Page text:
Nike: a company that has become synonymous with high-profile athletes, sweat, and power. Just do it has become more than a slogan, but a mantra. And yet, Nike’s Lunar New Year ad is devoid of all things signature for American consumers. No Olympic gold medalists, no commentary on gender-oriented double standards or mention of political division. Instead, Nike decided to do something a bit more radical: listen to their international audiences.
After Dolce & Gabbana’s disastrous social media campaign that contained a myriad of Chinese stereotypes, Nike could have fallen into the same trap. Exploring the red envelope tradition, or Hóngbāo, was a heavy undertaking. Instead, ad agency Wieden+Kennedy Shanghai tackled the tradition with great respect and high esteem.
Some news reports commented on how well the commercial resonated with Chinese audiences:
“Chinese viewers found the ad particularly amusing because of the uncomfortably aggressive, yet also hilarious politeness and humility displayed between the pair.” – NBC Asian America
The Lunar New Year ad is a first for the athletic brand. Nike joins Gucci, Sephora, and Apple as the list of companies who celebrate the holiday. Western brands are starting to see the merchandising and advertising opportunities that arise from a large spending season for Lunar New Year celebrants. It’s no wonder large companies are starting to focus on Chinese audiences; by 2030, the country is projected to be “the world’s largest apparel market.”
The ethical debate arises, however, with the commodification of international holidays. According to Deb Gabor, a brand expert and CEO of Sol Marketing, luxury brands (like D&G) have been producing capsule collections for the Lunar New Year for a while, yet “we’re seeing more and more mainstream brands doing this.”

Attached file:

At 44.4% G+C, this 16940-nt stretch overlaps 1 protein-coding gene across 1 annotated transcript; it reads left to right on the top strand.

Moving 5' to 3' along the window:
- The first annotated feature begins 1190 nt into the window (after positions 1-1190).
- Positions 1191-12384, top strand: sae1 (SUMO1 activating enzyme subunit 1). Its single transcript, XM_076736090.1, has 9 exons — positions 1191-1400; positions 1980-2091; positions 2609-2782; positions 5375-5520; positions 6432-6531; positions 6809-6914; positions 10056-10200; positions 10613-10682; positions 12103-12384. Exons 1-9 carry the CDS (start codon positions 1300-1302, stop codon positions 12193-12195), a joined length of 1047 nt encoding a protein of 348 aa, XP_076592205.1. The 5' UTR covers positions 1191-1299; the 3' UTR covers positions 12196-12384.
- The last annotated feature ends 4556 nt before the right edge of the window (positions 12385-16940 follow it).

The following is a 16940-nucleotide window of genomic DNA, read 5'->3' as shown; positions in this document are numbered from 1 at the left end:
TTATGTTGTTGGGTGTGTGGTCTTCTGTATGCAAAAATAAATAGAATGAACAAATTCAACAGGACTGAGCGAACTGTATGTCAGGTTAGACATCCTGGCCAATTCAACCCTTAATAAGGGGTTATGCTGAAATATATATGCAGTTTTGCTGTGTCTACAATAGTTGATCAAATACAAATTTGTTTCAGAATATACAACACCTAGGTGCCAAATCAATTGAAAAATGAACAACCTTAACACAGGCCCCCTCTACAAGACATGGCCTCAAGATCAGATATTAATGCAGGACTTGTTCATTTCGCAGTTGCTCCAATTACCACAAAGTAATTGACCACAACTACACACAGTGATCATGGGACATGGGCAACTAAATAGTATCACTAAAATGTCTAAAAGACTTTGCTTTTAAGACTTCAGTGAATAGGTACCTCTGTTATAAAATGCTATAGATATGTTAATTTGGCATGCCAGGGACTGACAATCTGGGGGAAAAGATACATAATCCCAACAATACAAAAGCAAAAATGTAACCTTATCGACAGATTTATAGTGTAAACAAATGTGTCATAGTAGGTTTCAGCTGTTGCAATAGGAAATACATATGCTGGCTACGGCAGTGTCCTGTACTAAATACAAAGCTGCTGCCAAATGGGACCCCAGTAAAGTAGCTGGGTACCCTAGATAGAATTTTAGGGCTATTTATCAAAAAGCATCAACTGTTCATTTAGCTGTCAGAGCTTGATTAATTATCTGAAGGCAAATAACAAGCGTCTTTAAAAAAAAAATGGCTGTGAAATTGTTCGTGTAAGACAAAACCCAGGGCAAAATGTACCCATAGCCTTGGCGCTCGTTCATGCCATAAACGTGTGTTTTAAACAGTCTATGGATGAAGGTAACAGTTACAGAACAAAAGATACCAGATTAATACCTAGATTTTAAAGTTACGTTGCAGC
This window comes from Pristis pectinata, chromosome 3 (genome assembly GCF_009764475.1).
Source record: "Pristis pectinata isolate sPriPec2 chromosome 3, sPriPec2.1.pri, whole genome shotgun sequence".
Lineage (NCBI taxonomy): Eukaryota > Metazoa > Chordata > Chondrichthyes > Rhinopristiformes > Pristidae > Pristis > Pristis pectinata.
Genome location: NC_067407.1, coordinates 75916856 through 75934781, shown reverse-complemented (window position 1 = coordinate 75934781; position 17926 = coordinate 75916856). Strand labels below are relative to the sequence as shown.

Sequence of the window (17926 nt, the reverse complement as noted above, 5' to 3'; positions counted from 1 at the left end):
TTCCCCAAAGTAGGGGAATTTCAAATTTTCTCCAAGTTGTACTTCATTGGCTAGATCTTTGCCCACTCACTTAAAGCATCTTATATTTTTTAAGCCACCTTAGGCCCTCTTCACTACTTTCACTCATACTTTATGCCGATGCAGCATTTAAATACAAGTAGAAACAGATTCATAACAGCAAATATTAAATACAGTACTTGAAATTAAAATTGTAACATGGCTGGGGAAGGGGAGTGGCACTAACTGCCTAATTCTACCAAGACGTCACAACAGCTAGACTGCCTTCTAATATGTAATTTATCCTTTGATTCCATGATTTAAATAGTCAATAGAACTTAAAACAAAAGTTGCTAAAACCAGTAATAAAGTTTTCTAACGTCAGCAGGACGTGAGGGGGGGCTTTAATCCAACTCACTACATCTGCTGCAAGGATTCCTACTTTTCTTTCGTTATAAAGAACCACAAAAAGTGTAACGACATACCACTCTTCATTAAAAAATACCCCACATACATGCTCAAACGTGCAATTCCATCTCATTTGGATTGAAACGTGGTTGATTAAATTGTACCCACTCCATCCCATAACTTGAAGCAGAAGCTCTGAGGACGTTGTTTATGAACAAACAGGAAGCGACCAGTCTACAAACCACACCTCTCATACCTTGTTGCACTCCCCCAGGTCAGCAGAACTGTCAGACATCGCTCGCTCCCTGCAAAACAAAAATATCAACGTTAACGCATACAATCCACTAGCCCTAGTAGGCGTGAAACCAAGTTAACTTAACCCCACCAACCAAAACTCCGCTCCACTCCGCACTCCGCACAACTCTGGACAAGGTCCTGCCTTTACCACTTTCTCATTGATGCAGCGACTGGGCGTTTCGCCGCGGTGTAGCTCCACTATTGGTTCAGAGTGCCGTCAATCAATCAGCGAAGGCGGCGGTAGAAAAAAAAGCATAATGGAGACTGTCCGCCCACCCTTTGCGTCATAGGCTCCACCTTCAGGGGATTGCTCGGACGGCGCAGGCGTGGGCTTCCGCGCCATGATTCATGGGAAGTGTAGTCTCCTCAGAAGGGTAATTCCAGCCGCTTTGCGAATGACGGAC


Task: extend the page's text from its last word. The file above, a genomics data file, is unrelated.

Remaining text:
The commercialization of holidays has been an age-old critique. (How many times have you walked into a store mid-October and already see Christmas trees set up?) Understandably, those who celebrate various international holidays are starting to feel uncomfortable by the branding and merchandising.
Fareeha Molvi, a Muslim-American woman, wrote in 2015 about the reluctance of seeing brands cash in on the holy season of Ramadan:
“As more brands realize what they’re missing out on and discover ways to monetize Ramadan, can I live with the possibility of my most sacred holiday going down the over-commercialized path so many other holidays have tread before it?”
However, for many minorities living within the United States, seeing the celebration of their long-held traditions in the media is exciting. In the past decade, representation in the media has been a large call-to-action for brands. By incorporating more diverse models into advertisements to discussing diverse issues that affect underrepresented groups, the world is becoming less ignorant of the cultures that surround us.
When’s the next meeting?
Join us tomorrow, January 23rd, as Ad Society hosts Susan Gornell, a brand design director at Pepsi Co. The meeting will be held at 6:15 p.m. in Turlington L005, followed by an after-meeting social at Tijuana Flats. See you there!